Tyson To Phase Out Human Antibiotics From U.S Broiler Chicken Flocks

This is an archived article and the information in the article may be outdated. Please look at the time stamp on the story to see when it was last updated.

SPRINGDALE (KFSM) - Tyson Foods announced on Tuesday (April 28) that it would phase out human antibiotics from its U.S. broiler chicken flocks by the end of September 2017.

"The company will report annually on its progress, beginning with its fiscal 2015 Sustainability Report," Tyson wrote in a news release.

Tyson said it has already stopped using antibiotics in its 35 broiler hatcheries and requires a veterinary prescription for antibiotics used on broiler farms. In addition to that, Tyson announced it reduced human antibiotics used to treat broiler chickens by more than 80 percent since 2011.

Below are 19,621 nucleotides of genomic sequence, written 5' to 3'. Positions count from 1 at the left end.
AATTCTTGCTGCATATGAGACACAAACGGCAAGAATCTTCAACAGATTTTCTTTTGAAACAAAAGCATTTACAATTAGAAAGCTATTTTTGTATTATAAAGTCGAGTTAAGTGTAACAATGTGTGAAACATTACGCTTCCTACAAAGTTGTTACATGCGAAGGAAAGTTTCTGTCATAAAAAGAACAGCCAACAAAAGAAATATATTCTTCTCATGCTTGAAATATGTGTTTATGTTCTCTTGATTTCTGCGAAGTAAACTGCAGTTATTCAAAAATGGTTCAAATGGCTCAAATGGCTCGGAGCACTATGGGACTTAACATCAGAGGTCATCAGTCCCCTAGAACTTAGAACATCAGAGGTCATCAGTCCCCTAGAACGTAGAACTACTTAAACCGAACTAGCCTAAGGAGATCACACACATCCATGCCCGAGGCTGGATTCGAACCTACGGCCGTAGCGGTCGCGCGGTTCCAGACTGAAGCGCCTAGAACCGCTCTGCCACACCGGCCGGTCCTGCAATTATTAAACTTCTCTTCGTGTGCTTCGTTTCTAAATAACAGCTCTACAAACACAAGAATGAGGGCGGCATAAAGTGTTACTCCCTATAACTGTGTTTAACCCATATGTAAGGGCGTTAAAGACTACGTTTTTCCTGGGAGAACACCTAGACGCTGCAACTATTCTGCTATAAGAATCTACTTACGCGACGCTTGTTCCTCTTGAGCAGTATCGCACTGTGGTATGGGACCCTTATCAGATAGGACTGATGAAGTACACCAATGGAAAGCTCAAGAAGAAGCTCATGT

"Antibiotic resistant infections are a global health concern," said Donnie Smith, president and CEO of Tyson Foods. "We're confident our meat and poultry products are safe but want to do our part to responsibly reduce human antibiotics on the farm so these medicines can continue working when they're needed to treat illness."

He continued, "Given the progress we've already made reducing antibiotics in our broilers, we believe it's realistic to shoot for zero by the end of our 2017 fiscal year."

Smith said the announcement to phase out human antibiotics from its U.S. broiler chicken flocks by the end of September 2017 will not "materially affect the company's financial performance."